Competition preparation is a hard beast to conquer: it’s like preparing for a high-stake blind date. It cannot be compared to any regular conditioning neither in terms of physical nor mental preparation.
The preparation work starts when the thought of enrolling to a competition has matured into action. Even by browsing event calendars and their intro pages, you’ve already stepped into a different mental space when you are starting to be curious about how your progress and achievements compare to others. You prepare to go public with your knowledge.
If you’re enrolling for the first time, this is a great milestone. You become a part of the ‘comp team’ and your competition avatar has been born – the journey has begun.
Due to the long lead time for competitions, most enrolment gives you an estimated 2-3 months to get into the right condition (with a couple of smaller events in between). This is usually long enough, although the first time doing so will still feel a bit overwhelming, as you need to pick up every single basics.
There are three aspects of preparing for a BJJ competition that need your attention as neglecting any of them can bring disappointing results.
- First and foremost, get familiar with the competition rules. What are the accepted techniques at you belt level? What do you have to wear, what can you not wear, what you can bring on the mat, what can you not? Make sure to read through all the rules because not all of them as intuitive as it seems. Getting denied entry or disqualified for something you weren’t aware of would make all your other preparation work a waste. You can find links to the rules of a couple of bigger event organisers in the Further Reading section.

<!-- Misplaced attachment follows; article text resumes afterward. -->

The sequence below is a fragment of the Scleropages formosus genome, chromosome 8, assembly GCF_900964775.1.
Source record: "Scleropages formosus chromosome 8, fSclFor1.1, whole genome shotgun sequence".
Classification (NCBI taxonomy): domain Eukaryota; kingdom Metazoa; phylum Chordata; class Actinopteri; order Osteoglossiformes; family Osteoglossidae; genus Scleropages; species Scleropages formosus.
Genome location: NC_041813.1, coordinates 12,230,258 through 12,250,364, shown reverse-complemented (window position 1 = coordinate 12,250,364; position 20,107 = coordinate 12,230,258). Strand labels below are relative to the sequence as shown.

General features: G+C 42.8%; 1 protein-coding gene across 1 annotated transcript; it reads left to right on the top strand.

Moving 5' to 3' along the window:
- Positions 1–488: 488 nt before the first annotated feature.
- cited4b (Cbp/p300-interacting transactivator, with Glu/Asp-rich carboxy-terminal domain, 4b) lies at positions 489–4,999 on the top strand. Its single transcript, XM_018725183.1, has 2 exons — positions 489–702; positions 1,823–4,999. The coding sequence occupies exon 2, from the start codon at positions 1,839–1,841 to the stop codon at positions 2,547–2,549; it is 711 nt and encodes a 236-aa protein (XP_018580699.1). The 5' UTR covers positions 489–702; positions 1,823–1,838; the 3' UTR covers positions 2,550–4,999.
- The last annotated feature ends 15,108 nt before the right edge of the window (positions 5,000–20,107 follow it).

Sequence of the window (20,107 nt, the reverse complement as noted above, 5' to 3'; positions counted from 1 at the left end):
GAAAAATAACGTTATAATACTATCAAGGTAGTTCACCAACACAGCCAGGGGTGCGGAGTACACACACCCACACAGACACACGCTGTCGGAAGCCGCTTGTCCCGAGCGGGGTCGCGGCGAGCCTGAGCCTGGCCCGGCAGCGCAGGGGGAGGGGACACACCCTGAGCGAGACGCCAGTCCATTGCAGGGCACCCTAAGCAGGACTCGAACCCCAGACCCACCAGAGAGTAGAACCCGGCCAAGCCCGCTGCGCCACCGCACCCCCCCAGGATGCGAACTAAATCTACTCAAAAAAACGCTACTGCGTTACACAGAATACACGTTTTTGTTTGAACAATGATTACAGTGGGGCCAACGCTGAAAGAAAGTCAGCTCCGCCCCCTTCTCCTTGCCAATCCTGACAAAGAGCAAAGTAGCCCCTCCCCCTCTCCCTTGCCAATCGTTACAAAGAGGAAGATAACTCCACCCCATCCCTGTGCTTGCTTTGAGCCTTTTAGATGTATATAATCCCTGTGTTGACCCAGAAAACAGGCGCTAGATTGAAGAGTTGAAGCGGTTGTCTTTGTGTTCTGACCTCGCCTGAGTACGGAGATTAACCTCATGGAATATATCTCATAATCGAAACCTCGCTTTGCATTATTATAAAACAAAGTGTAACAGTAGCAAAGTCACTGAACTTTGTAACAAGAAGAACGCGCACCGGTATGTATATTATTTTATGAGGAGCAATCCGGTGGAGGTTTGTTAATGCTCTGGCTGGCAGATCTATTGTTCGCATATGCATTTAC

- Familiarise yourself with the competition format, such as single elimination, double elimination, round robin, quintet, submission only, etc. as this, along with the scoring system, fundamentally defines what would deliver a gold in that competition. Not all formats fit everybody, you’ll find out along the way which competition format allows the best use of your energy.
- You also need to arrange your responsibilities, as you will be absent for most of the day. For example, if you’re caretaking someone, this requires a lot of preparation and the cooperation of the family. A lot of walkover in competition happens because a fighter overbooks themselves. In situations like these, competition rarely takes priority over family events and responsibilities.